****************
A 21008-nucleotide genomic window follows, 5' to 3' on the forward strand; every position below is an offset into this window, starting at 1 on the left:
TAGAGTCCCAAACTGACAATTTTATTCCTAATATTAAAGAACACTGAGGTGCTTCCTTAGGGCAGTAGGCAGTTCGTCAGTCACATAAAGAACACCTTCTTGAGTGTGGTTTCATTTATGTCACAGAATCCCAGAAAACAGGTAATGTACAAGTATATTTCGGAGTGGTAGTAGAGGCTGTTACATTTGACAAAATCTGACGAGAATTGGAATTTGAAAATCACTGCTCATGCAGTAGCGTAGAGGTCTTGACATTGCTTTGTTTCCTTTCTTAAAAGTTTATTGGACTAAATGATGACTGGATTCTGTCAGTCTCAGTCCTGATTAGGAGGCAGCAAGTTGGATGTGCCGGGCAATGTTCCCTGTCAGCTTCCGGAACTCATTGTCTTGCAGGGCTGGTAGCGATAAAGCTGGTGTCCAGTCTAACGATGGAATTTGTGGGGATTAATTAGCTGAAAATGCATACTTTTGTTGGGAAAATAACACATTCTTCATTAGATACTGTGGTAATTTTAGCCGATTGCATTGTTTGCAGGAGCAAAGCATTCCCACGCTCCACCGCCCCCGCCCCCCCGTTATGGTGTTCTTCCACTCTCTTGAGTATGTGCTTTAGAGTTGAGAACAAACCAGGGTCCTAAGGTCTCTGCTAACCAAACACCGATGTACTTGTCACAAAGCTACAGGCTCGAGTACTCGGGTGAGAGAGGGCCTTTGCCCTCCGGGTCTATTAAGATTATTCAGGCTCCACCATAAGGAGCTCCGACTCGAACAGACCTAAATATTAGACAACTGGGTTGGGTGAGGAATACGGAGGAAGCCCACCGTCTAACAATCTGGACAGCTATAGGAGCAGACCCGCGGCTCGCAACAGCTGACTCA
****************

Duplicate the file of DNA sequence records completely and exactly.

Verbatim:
A 21008-nucleotide genomic window follows, 5' to 3' on the forward strand; every position below is an offset into this window, starting at 1 on the left:
TAGAGTCCCAAACTGACAATTTTATTCCTAATATTAAAGAACACTGAGGTGCTTCCTTAGGGCAGTAGGCAGTTCGTCAGTCACATAAAGAACACCTTCTTGAGTGTGGTTTCATTTATGTCACAGAATCCCAGAAAACAGGTAATGTACAAGTATATTTCGGAGTGGTAGTAGAGGCTGTTACATTTGACAAAATCTGACGAGAATTGGAATTTGAAAATCACTGCTCATGCAGTAGCGTAGAGGTCTTGACATTGCTTTGTTTCCTTTCTTAAAAGTTTATTGGACTAAATGATGACTGGATTCTGTCAGTCTCAGTCCTGATTAGGAGGCAGCAAGTTGGATGTGCCGGGCAATGTTCCCTGTCAGCTTCCGGAACTCATTGTCTTGCAGGGCTGGTAGCGATAAAGCTGGTGTCCAGTCTAACGATGGAATTTGTGGGGATTAATTAGCTGAAAATGCATACTTTTGTTGGGAAAATAACACATTCTTCATTAGATACTGTGGTAATTTTAGCCGATTGCATTGTTTGCAGGAGCAAAGCATTCCCACGCTCCACCGCCCCCGCCCCCCCGTTATGGTGTTCTTCCACTCTCTTGAGTATGTGCTTTAGAGTTGAGAACAAACCAGGGTCCTAAGGTCTCTGCTAACCAAACACCGATGTACTTGTCACAAAGCTACAGGCTCGAGTACTCGGGTGAGAGAGGGCCTTTGCCCTCCGGGTCTATTAAGATTATTCAGGCTCCACCATAAGGAGCTCCGACTCGAACAGACCTAAATATTAGACAACTGGGTTGGGTGAGGAATACGGAGGAAGCCCACCGTCTAACAATCTGGACAGCTATAGGAGCAGACCCGCGGCTCGCAACAGCTGACTCA